[images and links in on-line article]
Third time’s a charm? Three recent spills a sad lesson on pipeline and
Oct 28 2016
Program Manager, Climate & Energy
Three major fuel spills – that’s the alarming record of the last three
months. The pipeline spills in Alberta and Saskatchewan and a diesel
spill off British Columbia’s central coast defy Big Oil’s claims that
tankers plying our coasts and pipelines crossing our land and water are
safe. They only confirm that the federal government must reject the
risky Energy East pipeline.
A look at recent headlines is certainly disheartening. A diesel spill in
the Seaforth Channel near Bella Bella, B.C. two weeks ago has become an
environmental disaster. An Alberta oil company admits it had no idea how
long one of its pipelines was leaking. And July’s oil spill in
Saskatchewan has now cost at least $90 million to “clean up”. One would
expect humility from the oil industry in the face of these disasters.
Instead, the industry insists that oil can be transported safely and
cleaned up as if nothing happened.
Case in point: supporters of Kinder Morgan’s massive Trans Mountain
Expansion pipeline proposal keep talking about safety and “world-class
spill response” – both on land and water. The devastating Bella Bella
spill shows that this is nothing but a cruel joke.
On October 13th, a diesel spill occurred in the coastal heart of the
Great Bear Rainforest when a fuel barge ran aground near Bella Bella,
B.C. Fortunately, the fuel barge was empty, but the tug boat powering it
leaked a still-unknown volume of diesel into the ocean. The spill isn’t
just devastating for wildlife, but also polluted traditional harvesting
areas for the Heiltsuk First Nation. The Heiltsuk, who depend on the
area for clams, herring and salmon, called the accident an environmental
disaster that has compromised their winter food supply.
B.C. Premier Christy Clark made “world-class marine oil spill response”
one of five conditions required for the province to accept Kinder
Morgan’s pipeline expansion. But it took a corporate spill response team
over 20 hours to arrive from Prince Rupert at the scene of the Bella
When help did arrive, a vessel tasked with clean-up took on water itself
and had to be rescued. Then, spill booms around the diesel failed,
compromising the containment of the spill. The disaster has demonstrated
that government and industry are utterly unable to provide “world-class”
spill response along Canada’s coast. It doesn’t bode well for the
prospect of massively increased tanker traffic in the Salish Sea and the
Bay of Fundy if Trans Mountain or Energy East go ahead.
But what about on-land spill response? Unfortunately, the recent Husky
and Trilogy pipeline spills paint a grim picture. In July, a Husky
Energy pipeline spilled up to 250,000 litres of heavy crude oil and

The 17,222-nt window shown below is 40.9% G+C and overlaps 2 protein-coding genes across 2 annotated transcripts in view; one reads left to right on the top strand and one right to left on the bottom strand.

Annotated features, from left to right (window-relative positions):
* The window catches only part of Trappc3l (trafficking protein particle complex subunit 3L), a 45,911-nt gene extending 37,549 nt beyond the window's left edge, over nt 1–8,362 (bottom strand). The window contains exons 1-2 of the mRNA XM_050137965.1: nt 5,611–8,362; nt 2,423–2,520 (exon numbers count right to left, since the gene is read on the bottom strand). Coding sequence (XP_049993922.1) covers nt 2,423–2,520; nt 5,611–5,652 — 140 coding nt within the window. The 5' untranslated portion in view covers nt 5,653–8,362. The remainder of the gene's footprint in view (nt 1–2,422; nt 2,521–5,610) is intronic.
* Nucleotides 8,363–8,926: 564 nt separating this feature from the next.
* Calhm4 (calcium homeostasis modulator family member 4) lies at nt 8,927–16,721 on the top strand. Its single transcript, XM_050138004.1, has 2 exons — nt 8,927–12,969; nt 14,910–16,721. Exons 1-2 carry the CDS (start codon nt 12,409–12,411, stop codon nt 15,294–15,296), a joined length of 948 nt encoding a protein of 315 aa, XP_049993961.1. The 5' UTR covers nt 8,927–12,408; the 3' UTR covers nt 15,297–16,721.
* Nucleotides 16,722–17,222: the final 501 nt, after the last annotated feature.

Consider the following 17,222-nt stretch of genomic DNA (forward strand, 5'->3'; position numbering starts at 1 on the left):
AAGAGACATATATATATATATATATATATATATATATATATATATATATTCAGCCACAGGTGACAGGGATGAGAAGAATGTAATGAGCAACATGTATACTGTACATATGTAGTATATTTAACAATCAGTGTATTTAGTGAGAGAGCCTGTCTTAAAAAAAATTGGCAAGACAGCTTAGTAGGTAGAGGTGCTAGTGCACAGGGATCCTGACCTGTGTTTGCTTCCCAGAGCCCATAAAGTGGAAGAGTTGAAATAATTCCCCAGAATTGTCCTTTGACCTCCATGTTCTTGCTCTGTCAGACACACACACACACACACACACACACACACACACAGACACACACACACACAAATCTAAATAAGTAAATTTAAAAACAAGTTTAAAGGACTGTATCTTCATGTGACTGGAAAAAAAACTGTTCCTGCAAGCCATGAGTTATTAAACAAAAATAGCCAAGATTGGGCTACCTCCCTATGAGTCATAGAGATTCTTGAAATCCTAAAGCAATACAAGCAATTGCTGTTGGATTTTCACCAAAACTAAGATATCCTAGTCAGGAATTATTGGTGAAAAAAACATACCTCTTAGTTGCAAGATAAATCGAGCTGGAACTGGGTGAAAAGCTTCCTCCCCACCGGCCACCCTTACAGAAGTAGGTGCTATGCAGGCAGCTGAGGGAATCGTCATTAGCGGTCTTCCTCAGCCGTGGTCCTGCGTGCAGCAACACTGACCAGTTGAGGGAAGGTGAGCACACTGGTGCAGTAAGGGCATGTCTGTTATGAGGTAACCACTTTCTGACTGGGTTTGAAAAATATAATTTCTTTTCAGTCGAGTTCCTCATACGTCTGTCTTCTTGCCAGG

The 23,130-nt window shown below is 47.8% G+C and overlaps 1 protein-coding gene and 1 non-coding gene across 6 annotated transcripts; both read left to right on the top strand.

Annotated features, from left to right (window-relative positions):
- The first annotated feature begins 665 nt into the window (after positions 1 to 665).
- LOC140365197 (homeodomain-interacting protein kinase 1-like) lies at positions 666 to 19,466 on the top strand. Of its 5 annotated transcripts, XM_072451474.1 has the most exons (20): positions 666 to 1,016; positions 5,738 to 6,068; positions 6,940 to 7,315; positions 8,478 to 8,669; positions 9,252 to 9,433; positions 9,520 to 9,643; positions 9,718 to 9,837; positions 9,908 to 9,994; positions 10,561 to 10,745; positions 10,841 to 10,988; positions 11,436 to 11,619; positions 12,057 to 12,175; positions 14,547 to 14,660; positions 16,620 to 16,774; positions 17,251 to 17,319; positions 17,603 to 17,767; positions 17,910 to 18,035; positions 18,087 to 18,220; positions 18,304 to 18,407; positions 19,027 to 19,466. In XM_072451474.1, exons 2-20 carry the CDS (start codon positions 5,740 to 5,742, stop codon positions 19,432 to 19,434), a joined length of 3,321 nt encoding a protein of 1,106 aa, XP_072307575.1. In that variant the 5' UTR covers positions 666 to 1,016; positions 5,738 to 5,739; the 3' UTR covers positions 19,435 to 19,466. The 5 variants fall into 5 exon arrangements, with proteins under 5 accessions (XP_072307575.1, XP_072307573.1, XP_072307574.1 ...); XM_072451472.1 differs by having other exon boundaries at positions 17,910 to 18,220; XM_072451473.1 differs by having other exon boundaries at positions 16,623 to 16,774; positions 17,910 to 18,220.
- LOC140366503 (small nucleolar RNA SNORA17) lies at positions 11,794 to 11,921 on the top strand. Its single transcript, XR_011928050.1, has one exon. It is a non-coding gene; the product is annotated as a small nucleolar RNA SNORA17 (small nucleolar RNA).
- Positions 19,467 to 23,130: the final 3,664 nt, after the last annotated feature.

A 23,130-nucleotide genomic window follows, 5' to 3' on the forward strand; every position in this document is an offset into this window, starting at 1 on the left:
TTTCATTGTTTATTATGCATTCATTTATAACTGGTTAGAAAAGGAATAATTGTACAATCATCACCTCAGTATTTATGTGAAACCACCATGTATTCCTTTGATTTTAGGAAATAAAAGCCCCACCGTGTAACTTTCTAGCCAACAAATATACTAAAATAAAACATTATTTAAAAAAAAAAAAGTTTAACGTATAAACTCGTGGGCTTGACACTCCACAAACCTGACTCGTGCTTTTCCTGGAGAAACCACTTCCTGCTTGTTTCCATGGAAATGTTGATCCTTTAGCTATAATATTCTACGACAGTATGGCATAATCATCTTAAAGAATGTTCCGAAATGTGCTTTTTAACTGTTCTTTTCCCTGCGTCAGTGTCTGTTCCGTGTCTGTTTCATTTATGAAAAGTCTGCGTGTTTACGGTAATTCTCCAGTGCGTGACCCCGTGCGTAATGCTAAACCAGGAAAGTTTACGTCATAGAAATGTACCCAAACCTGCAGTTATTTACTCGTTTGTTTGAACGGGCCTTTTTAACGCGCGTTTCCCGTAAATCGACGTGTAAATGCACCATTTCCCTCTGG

diluent, polluting a 500 km stretch of the North Saskatchewan River
system. The spill killed birds, fish and other animals, polluted the
drinking water supplies of 70,000 people and forced a First Nation to
declare a state of emergency. Three months later, Husky Energy still
hasn’t concluded what caused the spill, amidst allegations that the
company is lying about how much oil was leaked and how much was cleaned up.
As if the Saskatchewan spill wasn’t enough, a pipeline failed in
Alberta, too. On October 6th, Trilogy Energy discovered a leak of a
crude oil and water mix 15 km from the community of Fox Creek. Covering
over three hectares of marshland, the spill is estimated to have
released 250,000 litres of oil and water. The company still has no idea
how long the defective pipeline had been leaking. This is not a one-off
incident—a July report from the province’s energy watchdog said it
takes Alberta companies an average of 48 days to respond to and isolate
These spills should be enough to give our elected leaders pause when
considering approval of massive new tar sands pipelines like Energy East
and Kinder Morgan. Energy East would ship 1.1 million barrels per day
4,600 km across nearly 3,000 lakes, rivers and streams. It would then
load the crude onto export tankers, increasing tanker traffic in the Bay
of Fundy and down the Atlantic coast by 300 to 500 per cent. Kinder
Morgan would virtually triple the capacity of tar sands oil flowing to
Canada’s Pacific Coast, increasing tanker traffic in the Vancouver
The oil industry and federal government insist it’s possible to “get our
resources to market responsibly”. But these claims ring hollower with
every spill that pollutes our land, oceans, rivers and communities.
You can help stop risky pipeline and tanker projects. Take a minute and
tell the federal government to reject the Energy East pipeline.
Sustainablelorgbiofuel mailing list